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Strategy of Imperialism

Lydia Pelot-Hobbs
Date Published: 
October 01, 2008

Torture and the Twilight of Empire: From Algiers to Baghdad
By Marnia Lazerg
Princeton University Press, 2007

While the US's use of torture under the “war on terror” has become more visible to the general public, this visibility has shamefully not garnered the amount of public outcry as deserved. One key reason for the lack of mass outrage is the widespread belief that torture is rarely employed by the US military, and when it is utilized it is only in dire circumstances. In her new book, Lazreg draws the connections between the US use of torture in the “war on terror” and the use of torture by the French military in the Algerian War. Lazreg shatters the myth that acts of torture are isolated incidents, and documents that such acts are central to military strategy and the creation and maintenance of an imperial identity.

One of the strongest parts of the book is the documentation of how the French colonial State employed a slow and nuanced strategy to produce a fully militarized society as a means to erode civil liberties. Such a move was fundamental in the State’s ability to obtain implicit public support for the torture against Algerian revolutionaries. One of the first steps in this process was manufacturing a sense of panic and fear among colonists and politicians in Algeria and France. This tactic was helped by the pre-existing Christian white supremacist imperialist culture that marked Algerians as inherently dangerous and other. Such oppressive ideologies, coupled with the disproportionate and fear-mongering publicity over the attacks of Algerian revolutionaries against French colonialists, enabled the military to coerce and manipulate public perception into believing they needed a militarized colonial state for their safety. Furthermore, it was not only the State that became militarized, but the military became politicized in such a fashion that it was no longer possible to distinguish between military and political decisions. They were one and the same.

Lazreg argues that this consolidation of power was a strategic move that gave room for sweeping changes such as the creation of internment camps, heightened surveillance of the populace, and expansion of the military justice system. It also allowed for the expansive use of torture. Torture was a tool utilized to strike fear both in revolutionaries and the general public, to obtain information, and to brainwash and pacify combatants. Lazreg reminds us that the French use of torture was completely intertwined with their larger imperialist goals. Torture was exercised to “facilitate mind alteration for the purpose of securing loyalty to colonial rule.” According to the ideas of French psychoanalysts, Algerians (particularly Muslims) were of an inferior psychological standing and needed to be reconditioned to obtain the healthy psychological condition of their colonial counterparts. This imperialist logic was used in torturing victims not only to gain information, but also to see who could be mentally reconditioned as a colonial loyalist. Those individuals who could be successfully brainwashed would be sent back into their communities to build stronger support for colonial rule.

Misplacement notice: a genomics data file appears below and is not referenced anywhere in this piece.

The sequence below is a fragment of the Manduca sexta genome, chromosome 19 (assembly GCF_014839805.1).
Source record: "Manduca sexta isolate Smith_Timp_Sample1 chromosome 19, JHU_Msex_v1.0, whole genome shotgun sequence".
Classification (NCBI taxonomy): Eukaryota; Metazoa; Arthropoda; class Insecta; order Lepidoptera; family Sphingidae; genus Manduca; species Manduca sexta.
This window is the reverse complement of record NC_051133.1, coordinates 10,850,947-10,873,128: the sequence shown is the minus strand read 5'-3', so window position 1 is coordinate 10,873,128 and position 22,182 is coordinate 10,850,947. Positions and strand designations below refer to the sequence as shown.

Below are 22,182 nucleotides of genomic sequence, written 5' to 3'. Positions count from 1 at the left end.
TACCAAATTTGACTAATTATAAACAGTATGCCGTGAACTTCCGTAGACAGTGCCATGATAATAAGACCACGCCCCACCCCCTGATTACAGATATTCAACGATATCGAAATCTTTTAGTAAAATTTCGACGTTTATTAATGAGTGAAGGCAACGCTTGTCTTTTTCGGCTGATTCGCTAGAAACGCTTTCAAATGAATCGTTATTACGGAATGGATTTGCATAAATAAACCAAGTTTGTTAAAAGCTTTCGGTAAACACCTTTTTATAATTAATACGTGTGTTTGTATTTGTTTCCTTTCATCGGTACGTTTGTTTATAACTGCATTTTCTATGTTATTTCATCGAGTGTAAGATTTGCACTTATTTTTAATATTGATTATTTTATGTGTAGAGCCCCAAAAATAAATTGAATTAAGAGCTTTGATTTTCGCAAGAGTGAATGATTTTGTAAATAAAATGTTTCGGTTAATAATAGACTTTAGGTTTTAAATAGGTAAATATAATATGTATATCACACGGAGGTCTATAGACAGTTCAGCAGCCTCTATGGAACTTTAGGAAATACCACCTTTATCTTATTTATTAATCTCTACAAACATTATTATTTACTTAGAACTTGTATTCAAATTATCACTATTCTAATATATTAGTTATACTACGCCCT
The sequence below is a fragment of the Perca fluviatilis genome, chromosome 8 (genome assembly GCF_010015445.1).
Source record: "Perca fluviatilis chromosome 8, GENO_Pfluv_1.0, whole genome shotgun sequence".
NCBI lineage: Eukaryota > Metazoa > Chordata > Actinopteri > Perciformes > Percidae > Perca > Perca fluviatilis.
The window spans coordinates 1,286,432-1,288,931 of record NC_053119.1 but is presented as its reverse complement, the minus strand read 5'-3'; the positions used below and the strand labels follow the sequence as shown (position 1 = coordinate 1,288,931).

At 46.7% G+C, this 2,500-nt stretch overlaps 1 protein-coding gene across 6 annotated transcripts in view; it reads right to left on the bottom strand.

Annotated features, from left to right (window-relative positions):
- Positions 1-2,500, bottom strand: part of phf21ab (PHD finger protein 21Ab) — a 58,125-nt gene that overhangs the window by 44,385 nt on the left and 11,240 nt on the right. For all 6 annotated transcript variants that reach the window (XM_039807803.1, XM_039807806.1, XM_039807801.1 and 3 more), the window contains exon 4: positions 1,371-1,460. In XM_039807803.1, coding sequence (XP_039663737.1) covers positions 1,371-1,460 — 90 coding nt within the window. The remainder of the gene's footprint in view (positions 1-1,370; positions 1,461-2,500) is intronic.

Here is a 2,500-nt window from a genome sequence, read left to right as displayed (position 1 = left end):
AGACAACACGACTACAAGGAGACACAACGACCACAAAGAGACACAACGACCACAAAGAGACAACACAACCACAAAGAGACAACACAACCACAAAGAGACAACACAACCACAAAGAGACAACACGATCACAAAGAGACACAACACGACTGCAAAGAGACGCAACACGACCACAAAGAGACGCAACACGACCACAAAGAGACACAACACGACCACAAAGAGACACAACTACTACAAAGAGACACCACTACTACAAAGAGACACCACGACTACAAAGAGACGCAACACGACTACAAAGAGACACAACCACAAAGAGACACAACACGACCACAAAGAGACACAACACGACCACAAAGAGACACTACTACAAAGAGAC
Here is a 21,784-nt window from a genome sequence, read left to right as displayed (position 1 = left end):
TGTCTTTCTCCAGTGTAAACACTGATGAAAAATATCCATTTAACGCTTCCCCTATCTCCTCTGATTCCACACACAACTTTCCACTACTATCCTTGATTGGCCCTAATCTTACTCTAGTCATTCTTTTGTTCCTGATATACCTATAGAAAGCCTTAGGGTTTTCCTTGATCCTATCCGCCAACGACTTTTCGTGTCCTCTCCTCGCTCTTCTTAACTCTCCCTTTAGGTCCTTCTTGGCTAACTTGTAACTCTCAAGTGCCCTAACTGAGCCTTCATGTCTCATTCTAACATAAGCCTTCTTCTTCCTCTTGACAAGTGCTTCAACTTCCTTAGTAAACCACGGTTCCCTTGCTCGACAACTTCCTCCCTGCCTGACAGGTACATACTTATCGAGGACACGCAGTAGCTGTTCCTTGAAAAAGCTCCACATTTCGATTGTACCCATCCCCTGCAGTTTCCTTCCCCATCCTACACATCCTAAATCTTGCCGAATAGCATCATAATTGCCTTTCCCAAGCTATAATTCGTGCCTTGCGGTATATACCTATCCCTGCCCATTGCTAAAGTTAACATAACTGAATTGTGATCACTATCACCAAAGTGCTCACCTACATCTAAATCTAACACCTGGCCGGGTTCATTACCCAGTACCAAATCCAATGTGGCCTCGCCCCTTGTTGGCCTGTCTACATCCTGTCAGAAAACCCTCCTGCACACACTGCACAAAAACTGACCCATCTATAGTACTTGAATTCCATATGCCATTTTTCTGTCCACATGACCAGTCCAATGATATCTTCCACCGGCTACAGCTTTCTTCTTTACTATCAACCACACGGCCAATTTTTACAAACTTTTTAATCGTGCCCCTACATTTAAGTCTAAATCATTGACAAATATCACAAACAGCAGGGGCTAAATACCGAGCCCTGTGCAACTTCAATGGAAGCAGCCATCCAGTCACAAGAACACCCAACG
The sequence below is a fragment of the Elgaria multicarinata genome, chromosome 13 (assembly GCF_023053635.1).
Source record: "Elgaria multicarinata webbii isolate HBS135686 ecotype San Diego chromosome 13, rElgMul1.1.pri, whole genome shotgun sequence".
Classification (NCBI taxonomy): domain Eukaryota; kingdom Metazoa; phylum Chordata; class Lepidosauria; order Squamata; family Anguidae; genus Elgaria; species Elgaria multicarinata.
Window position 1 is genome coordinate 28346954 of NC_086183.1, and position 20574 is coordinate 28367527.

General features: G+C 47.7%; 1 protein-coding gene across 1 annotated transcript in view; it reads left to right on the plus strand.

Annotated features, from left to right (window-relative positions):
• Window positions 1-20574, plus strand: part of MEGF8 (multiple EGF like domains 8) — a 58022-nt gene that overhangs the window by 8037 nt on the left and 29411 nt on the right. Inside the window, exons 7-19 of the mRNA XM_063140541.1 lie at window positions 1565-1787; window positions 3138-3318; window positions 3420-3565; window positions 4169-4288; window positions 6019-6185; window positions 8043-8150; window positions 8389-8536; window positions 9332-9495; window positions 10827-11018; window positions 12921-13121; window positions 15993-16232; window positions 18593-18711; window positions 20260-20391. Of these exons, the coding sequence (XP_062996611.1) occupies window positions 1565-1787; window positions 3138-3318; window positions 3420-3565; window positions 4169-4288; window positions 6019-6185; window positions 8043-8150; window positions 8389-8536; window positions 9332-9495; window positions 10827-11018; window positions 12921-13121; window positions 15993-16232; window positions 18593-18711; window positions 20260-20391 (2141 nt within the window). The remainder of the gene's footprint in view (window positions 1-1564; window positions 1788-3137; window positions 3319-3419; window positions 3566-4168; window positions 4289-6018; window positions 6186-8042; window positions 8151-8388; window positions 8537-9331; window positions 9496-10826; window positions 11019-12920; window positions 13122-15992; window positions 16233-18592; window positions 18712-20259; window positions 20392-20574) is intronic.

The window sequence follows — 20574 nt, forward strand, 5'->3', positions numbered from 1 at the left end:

Imperial identity

Moreover, the author makes sure never to forget the highly gendered and sexualized aspects of torture. She argues that sexualized violence continues to be one of the least acknowledged acts of torture, despite its ubiquity in the torture chamber. Used against both female and male victims, it exerts power in unique ways. Because women are so often sublimated into notions of homeland, and the nation, the torturers’ rape of them was not simply an individual act, but a punishment against the entire Algerian nation’s revolt. Sexual assault as a method of torture was not only an expression of patriarchy and white supremacy, but was also used to assert Christian hegemony over Islamic religious traditions. One example of this was torturers slowly stripping Muslim Algerian women to challenge the religious coverings of women. Furthermore, Lazreg illustrates that male victims were emasculated in the process of sexualized torture both literally and figuratively. Because of the queer nature of these acts, they were kept hidden beyond other acts of torture, lest they sully French white masculinity. Sexualized violence was always used to physically and psychologically break the victims.

Lazreg is also deeply interested in both the psychological processes of empire and torture. She spends a significant amount of her book teasing out the ways that torture was used not only as a means to terrorize Algerian nationalists against revolting, but also as a method for soldiers to exert their own imperial identity. White supremacist Christian ideology assumed that the victims of torture were inherently inferior. It was precisely through acts of torture that torture worked to create an inferior colonial subject: broken and psychologically maligned. On the other hand, the torturer is able to reassert his power over colonial subjects through the act of torture at the very moment when that power is being challenged. For the torturer, torturing reassured themselves of their inherent superiority and power.

While this book is aimed primarily at an academic audience, and becomes jargon-y at times, it is useful for anyone trying to understand how current US politics are part of a global historical legacy of empire. Lazreg’s work artfully argues that we must understand the ways torture is used – not only as a tactic of war, but also as a strategy of imperialism.